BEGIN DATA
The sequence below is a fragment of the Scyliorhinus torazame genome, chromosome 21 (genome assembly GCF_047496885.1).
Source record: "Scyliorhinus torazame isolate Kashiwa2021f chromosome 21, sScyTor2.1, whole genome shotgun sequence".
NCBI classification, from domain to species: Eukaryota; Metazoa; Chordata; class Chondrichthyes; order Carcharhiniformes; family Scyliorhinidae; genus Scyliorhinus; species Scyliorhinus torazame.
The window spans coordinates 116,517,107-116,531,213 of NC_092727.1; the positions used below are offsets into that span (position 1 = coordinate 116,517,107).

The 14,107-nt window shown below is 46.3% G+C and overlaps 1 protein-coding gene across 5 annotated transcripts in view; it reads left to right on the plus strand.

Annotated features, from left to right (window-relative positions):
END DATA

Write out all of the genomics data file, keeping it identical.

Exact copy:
The sequence below is a fragment of the Scyliorhinus torazame genome, chromosome 21 (genome assembly GCF_047496885.1).
Source record: "Scyliorhinus torazame isolate Kashiwa2021f chromosome 21, sScyTor2.1, whole genome shotgun sequence".
NCBI classification, from domain to species: Eukaryota; Metazoa; Chordata; class Chondrichthyes; order Carcharhiniformes; family Scyliorhinidae; genus Scyliorhinus; species Scyliorhinus torazame.
The window spans coordinates 116,517,107-116,531,213 of NC_092727.1; the positions used below are offsets into that span (position 1 = coordinate 116,517,107).

The 14,107-nt window shown below is 46.3% G+C and overlaps 1 protein-coding gene across 5 annotated transcripts in view; it reads left to right on the plus strand.

Annotated features, from left to right (window-relative positions):